For the last decade (or more truthfully and scarily decade and a half) I’ve been working at what I’d call ‘front end design’. I made things work and made them look good with a minimal amount of effort or thinking required about what happened behind the scenes. I dabbled in programming – I learnt Lingo (remember Director?) and then watched it die as Flash took over and I never really picked it up again.
I’m not afraid of the code view – I’m quite happy to write some HTML or CSS by hand. I’m also fine discussing programming because I understand how code works, what it can do and the intricacies of writing it. Just don’t get me to actually do it.
That attitude has worked for some time. Life has been going along fine in the front end, but I think that it’s coming to an end. I need to up-skill and overcome my fear of the backend. I can feel a chasm opening up between what I know and what I need to know. At the moment I’d say I’m straddling the chasm and have a foot on both sides. If I don’t do something now it’s going to get uncomfortable.
Why is this happening? I’d suggest that while hardware has been getting smarter software in general has been getting dumber. New versions seem to come out every other week (or everyday if your Acrobat Reader) with new features added and in general things run faster. At the same time there seems to be little improvement in workflows. It’s a chore to move files and data from one program to another, move content from one ecosystem to another. It’s a constant task to transition, translate and transcribe. I seem to spend more time doing this kind of crap at the ‘front end’ and less on the creative, fun challenging bits.
This week I’ve been playing in InDesign again (which I’ve missed) but working from content from InCopy. The structured markup from InCopy has meant more time being spent on design and less fixing issues with content and working across a range of applications. It’s taken some time to get my head around it but I have a taste for it. The other big reason is the next round of work on the mLearn project — finally being able to spend some time on TADPOLE (find out more here). I won’t be the one building and coding the system but I want to be in there poking around and seeing whats what.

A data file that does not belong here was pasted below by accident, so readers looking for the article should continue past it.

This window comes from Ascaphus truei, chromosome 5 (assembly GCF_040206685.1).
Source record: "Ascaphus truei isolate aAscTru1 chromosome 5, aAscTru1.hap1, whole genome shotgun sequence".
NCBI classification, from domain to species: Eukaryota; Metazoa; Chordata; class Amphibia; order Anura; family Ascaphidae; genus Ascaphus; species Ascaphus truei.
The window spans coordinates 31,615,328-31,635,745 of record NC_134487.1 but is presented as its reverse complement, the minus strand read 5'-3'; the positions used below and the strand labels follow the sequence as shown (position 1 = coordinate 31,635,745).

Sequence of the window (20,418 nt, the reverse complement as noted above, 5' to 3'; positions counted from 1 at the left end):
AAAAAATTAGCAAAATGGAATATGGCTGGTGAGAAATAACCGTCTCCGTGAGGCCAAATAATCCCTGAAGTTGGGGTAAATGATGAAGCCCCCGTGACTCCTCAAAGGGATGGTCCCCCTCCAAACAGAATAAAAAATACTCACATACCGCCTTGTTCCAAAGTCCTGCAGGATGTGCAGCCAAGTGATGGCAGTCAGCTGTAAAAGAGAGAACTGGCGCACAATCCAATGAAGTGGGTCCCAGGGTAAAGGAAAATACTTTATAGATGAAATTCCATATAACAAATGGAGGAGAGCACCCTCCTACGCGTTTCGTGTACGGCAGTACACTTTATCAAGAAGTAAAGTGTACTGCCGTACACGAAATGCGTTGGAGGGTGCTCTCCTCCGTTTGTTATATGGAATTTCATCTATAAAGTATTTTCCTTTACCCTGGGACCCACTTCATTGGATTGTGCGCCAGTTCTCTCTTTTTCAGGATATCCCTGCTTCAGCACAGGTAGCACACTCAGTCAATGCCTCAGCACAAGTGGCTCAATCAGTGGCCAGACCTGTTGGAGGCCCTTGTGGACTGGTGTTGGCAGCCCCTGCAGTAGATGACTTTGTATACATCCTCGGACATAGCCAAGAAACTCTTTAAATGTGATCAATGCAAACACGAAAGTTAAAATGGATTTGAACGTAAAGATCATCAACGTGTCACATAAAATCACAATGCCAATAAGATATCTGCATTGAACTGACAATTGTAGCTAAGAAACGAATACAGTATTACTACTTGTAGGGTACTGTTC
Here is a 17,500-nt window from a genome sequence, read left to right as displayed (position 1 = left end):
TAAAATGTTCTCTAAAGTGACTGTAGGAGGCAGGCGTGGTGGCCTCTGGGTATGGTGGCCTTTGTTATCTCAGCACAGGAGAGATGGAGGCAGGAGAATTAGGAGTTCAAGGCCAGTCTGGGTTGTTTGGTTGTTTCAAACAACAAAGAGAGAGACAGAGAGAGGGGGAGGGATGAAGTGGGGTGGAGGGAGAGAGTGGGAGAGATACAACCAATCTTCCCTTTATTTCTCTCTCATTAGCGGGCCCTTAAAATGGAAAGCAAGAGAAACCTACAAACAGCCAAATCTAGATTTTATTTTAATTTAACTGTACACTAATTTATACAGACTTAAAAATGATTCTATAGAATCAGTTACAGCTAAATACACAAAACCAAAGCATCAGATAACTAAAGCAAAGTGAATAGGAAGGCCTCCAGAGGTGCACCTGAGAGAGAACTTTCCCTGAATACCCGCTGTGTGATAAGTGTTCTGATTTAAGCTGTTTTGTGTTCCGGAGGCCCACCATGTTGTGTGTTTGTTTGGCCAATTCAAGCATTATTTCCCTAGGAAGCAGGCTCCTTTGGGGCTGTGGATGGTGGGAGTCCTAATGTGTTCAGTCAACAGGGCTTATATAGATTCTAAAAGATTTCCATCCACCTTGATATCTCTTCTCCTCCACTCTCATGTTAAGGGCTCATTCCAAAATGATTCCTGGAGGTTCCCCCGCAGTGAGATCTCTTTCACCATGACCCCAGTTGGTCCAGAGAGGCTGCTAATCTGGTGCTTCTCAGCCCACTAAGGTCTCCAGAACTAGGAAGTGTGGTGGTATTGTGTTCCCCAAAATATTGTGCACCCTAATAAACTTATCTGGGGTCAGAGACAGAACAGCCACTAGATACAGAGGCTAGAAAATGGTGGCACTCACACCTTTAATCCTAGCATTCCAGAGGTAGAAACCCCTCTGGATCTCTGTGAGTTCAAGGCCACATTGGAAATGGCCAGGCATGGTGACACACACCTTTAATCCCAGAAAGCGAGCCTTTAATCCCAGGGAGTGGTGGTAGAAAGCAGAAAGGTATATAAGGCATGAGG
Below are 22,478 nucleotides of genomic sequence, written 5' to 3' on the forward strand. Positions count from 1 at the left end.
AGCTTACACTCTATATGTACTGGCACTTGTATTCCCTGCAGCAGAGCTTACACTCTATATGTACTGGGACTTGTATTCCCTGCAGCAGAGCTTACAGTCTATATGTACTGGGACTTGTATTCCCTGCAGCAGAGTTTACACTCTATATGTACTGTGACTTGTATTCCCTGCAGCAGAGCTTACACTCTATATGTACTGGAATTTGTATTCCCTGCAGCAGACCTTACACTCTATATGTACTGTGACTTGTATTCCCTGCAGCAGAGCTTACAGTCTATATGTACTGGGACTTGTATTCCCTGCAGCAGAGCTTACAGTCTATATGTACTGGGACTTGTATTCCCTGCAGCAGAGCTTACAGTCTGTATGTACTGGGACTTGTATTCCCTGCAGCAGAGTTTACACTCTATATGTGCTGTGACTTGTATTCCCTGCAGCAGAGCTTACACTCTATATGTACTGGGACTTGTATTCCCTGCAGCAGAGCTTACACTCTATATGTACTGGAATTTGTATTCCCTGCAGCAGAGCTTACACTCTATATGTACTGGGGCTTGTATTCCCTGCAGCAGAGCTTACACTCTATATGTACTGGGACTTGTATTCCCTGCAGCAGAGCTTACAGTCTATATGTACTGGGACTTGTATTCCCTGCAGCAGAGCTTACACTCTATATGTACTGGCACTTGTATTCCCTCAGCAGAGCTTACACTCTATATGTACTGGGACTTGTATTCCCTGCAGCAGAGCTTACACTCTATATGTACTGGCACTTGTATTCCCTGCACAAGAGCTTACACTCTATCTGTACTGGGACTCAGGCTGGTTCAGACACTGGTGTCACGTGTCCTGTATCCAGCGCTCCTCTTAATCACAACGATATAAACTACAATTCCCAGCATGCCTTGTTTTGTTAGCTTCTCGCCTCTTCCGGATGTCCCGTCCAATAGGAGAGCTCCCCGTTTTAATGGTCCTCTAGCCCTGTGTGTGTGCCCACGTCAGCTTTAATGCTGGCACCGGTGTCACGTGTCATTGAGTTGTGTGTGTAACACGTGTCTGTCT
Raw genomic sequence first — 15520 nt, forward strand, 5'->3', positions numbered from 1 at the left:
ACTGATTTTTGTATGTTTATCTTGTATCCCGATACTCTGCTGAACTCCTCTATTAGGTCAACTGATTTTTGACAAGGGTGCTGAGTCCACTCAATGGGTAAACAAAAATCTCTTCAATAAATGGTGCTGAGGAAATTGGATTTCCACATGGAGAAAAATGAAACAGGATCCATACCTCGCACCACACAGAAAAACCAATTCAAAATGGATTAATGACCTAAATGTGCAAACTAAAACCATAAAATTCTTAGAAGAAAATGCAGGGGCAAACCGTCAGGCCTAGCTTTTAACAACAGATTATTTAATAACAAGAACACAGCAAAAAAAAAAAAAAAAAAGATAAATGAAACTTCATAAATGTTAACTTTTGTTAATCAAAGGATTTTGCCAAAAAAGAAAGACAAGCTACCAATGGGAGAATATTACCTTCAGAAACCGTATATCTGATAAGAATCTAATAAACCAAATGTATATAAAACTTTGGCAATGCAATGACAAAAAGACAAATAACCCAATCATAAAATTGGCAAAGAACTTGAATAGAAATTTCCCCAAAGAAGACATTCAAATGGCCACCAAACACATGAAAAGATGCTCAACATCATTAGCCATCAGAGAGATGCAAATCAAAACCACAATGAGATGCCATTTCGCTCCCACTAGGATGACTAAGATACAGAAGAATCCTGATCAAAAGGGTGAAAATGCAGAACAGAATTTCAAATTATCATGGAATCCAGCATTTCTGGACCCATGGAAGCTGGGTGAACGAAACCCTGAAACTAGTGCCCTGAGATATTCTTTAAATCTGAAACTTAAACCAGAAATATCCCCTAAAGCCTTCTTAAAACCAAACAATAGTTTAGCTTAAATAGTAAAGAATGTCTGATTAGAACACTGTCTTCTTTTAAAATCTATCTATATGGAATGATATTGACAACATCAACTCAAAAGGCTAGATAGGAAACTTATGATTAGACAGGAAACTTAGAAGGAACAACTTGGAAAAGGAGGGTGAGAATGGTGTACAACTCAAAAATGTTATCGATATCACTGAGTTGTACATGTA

So here’s my proposal-
- I want to learn how to use GitHub.
- I want to learn to use GitHub for the web specifically. Setting up, running and maintaining sites.
- I want to deploy a server (I’m looking at Digital Ocean) and get my head around what’s required and get acquainted with a range of new technologies (node.js and a range of others)
- I want to automate some of my work and complement my ‘front end’ toolset with some logic. I want to be able to push and pull content around services with the minimal amount of effort.
- I am happy to go into the command line — but I refuse to live there. So I want to adopt new tools that give me the GUI I crave and require just to placate my aesthetically focussed brain.
Here’s my issues:
- I have to find time. Work can be a little oppressive sometimes but also I’m a Dad and there is someone who I would rather be spending my time with. That said she’s in bed by 8pm so there’s plenty of time if I’m motivated.
- I need to switch off. I don’t want to be technology’s bitch — if anything I want to switch that relationship and have technology start to actually work harder for me. So the thought of spending more time at the computer isn’t as appealing as it might sound.
- I want to do this socially. This might sound bad — but I don’t want to do this on my own. I want and need someone to talk to. Most of the time I’m fine as a self-directed learner, but for this I want some hand holding. Mainly because I’m nervous and I am going out of my comfort zone. Doing this virtually might be a happy compromise but I want to spend some time working together, face to face or as close as I can get.
So that’s the plan… I’m open to suggestions or possible collaboration but I feel I’ve got to do this!